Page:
Selected tags: Red Snapper

NOAA Releases Gulf of Mexico 2010 Red Snapper IFQ Annual Report

Gulf of Mexico Red Snapper

Gulf of Mexico Red Snapper

NOAA's National Marine Fisheries Service recently released the Gulf of Mexico 2010 Red Snapper Individual Fishing Quota (IFQ) Annual Report, and it provides a wealth of data and information collected during the fourth year of the IFQ program.  The report comes as the 5-year review of the IFQ is underway, and offers us a chance to use the latest data to evaluate the success of the program.

By all counts, the IFQ has been a success.  Back in 2006 when the Gulf Council was considering various management options in the red snapper fishery, fishermen had a short season each year, and had to go out even in dangerous conditions. The markets were flooded with fish for a short period of the year (and fishermen got low prices for their fish), and since the fishermen couldn't decide when, where, or how to fish, they had excessive bycatch of red snapper and everything else.  And to top it all off, they ended up going over quota anyway.

Then in 2007, the IFQ brought in a new way of doing things.  After getting approved overwhelmingly by local fishermen in not one but two referendums, the IFQ brought flexibility and stability to the fishing industry.  Fishing days increased from an average of 77 days before catch shares to 365 days a year.  Catch shares improved the stability of fishing employment; they allowed vessel owners the opportunity to provide full time jobs to qualified captains and deckhands, without the variability that results from short seasons.   In contrast, recreational fishermen only had 53 days to fish for red snapper (not including lost days due to the oil spill) under traditional management in 2010, and only 48 days in 2011. Read More »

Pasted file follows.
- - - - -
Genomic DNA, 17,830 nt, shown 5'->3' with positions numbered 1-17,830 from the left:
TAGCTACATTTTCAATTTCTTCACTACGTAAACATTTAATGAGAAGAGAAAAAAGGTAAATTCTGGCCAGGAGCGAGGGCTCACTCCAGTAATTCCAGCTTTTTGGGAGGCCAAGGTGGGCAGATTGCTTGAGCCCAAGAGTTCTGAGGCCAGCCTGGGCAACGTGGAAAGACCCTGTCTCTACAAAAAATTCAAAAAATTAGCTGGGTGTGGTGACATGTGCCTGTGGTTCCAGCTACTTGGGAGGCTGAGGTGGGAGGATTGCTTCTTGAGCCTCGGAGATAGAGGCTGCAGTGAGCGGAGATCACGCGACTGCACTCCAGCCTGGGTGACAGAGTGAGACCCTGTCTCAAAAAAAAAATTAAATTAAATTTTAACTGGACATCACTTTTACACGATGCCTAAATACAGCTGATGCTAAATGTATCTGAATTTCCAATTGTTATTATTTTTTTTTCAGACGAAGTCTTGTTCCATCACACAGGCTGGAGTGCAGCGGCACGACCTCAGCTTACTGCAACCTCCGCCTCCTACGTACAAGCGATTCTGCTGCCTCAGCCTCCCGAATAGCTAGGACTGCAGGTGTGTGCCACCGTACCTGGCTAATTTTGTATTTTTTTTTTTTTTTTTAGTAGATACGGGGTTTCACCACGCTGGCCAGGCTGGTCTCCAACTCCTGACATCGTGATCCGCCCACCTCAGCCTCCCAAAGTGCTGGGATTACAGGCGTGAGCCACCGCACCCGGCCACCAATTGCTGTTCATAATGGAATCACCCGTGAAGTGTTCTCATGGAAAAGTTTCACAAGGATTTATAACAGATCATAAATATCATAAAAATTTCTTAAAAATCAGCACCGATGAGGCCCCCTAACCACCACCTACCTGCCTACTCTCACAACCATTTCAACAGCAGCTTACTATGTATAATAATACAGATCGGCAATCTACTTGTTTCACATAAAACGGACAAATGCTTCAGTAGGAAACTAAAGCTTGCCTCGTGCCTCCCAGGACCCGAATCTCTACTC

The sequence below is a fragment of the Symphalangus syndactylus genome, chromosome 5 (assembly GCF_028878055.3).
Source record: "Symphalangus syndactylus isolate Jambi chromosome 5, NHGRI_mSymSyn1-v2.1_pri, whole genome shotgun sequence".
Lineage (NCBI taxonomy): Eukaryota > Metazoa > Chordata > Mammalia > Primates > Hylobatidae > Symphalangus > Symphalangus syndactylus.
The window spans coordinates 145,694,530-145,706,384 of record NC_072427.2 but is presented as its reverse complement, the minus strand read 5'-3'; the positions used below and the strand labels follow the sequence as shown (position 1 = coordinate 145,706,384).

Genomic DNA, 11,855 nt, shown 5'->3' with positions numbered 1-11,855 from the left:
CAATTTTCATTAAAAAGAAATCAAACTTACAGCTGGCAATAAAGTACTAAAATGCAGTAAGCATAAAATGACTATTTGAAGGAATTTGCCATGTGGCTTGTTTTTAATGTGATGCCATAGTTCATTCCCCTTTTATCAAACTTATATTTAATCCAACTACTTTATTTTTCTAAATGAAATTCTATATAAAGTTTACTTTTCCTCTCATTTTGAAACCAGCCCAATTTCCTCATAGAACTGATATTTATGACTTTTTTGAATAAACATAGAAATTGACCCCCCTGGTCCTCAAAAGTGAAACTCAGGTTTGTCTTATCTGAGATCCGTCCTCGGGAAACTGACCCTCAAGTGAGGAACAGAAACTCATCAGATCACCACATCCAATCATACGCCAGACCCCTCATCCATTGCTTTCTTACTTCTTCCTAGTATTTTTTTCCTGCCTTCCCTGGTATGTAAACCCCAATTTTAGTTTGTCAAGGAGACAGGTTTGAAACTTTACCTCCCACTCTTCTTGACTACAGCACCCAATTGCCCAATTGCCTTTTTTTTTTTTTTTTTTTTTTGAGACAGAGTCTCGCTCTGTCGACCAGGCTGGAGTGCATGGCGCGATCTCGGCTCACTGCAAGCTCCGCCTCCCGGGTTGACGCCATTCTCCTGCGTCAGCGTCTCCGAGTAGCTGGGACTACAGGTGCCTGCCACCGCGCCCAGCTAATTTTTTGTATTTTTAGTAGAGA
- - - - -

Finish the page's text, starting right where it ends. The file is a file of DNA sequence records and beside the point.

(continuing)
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The Gulf of Mexico – The Fishermen's Success Story

Gulf of Mexico Red Snapper

Gulf of Mexico Red Snapper